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vanishing money as it did during the great depression. people go to the bank to repay loans, but if those loans are not replaced with new ones, that money will vanish from the financial system. tom: which is critically a i have had. tony, we have to come back. pimco.escenzi with for a global perspective to get us started, you are particularly on the brazilian real. stay with us, worldwide in brazil. "bloomberg surveillance." ♪ the only way to get better is to challenge yourself,
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and that's what we're doing at xfinity. we are challenging ourselves to improve every aspect of your experience. and this includes our commitment to being on time. every time. that's why if we're ever late for an appointment, we'll credit your account $20. it's our promise to you. we're doing everything we can to give you the best experience possible. because we should fit into your life. not the other way around. tom: good morning, everyone. the guests are what matter on "bloomberg surveillance." john lipsky, abby joseph cohen, and on short notice, mr. gross will join us this morning as
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well. we are thrilled they are giving us perspective on international markets, on equity markets, and of course, bill gross with a linkage into maybe how we have a retirement plan to retire with in 10 or 20 years on. let's get the top headlines with vonnie quinn. and othernet yellin fed policymakers need more convincing before they raise interest rates for the first time since 2006. they are concerned that global turmoil could hurt growth and keep inflation from reaching their targets. still, she made it clear that policymakers are close to a liftoff. --et yellen: do we cut rates domestic spending appears robust, then an argument can be made at this time. vonnie: on capitol hill, there is more fighting over abortion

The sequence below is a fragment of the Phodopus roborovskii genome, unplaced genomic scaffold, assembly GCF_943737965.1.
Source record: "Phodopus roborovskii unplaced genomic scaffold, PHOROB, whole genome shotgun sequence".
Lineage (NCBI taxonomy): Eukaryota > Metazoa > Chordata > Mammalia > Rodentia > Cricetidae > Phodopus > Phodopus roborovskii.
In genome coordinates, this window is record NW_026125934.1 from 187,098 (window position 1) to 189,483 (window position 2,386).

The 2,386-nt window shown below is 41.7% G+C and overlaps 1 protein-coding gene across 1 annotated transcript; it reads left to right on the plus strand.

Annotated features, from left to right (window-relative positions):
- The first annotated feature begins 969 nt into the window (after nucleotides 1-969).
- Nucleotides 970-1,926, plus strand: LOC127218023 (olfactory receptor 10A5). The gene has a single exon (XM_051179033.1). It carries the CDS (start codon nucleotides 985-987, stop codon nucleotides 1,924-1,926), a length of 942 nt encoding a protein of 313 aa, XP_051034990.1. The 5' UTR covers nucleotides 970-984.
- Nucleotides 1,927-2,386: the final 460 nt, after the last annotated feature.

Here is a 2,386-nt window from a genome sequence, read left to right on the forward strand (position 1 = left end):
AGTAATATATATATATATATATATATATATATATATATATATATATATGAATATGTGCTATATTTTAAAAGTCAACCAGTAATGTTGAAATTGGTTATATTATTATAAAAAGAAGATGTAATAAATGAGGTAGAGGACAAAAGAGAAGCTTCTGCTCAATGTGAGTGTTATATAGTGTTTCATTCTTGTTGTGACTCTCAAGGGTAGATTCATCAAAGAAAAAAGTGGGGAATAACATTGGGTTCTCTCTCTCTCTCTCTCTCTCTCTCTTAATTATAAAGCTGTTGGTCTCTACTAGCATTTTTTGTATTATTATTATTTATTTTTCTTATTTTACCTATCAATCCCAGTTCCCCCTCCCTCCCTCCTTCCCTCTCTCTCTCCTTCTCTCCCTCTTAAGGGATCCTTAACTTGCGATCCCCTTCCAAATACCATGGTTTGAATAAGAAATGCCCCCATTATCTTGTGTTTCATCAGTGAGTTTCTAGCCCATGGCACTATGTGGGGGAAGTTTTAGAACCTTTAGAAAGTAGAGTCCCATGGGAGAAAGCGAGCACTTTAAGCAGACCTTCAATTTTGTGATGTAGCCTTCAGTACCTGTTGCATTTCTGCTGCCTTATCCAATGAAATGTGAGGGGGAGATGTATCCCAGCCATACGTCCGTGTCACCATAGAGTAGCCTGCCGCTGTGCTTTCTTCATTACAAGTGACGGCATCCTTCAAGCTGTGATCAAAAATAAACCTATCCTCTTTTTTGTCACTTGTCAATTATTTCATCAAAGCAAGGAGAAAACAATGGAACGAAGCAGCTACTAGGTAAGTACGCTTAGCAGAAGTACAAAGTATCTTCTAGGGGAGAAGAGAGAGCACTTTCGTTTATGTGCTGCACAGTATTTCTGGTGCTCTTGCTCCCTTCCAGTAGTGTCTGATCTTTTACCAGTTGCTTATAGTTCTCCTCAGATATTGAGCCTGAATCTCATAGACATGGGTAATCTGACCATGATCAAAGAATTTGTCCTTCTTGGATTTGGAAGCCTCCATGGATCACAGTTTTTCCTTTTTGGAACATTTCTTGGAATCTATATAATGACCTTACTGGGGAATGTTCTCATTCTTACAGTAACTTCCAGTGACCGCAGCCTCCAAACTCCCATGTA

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in both chambers. senate republicans plan to take up a bill that would outlaw all abortions after 20 weeks. meanwhile, the house has advance legislation that would end government funding for planned parenthood or that could complicate budget talks and lead to a government shutdown. some details have come out about the new contract between fiat chrysler and united auto workers. a $3000are looking at bonus if the deal is ratified in coming days. at the same time, the deal calls for some productions to be moved to mexico. donald trump may have -- he did not challenge an audience member who said president obama is not an american. >> there is a problem in this country caused -- called muslims. is one.a president who brewingtraining camps where they want to kill us.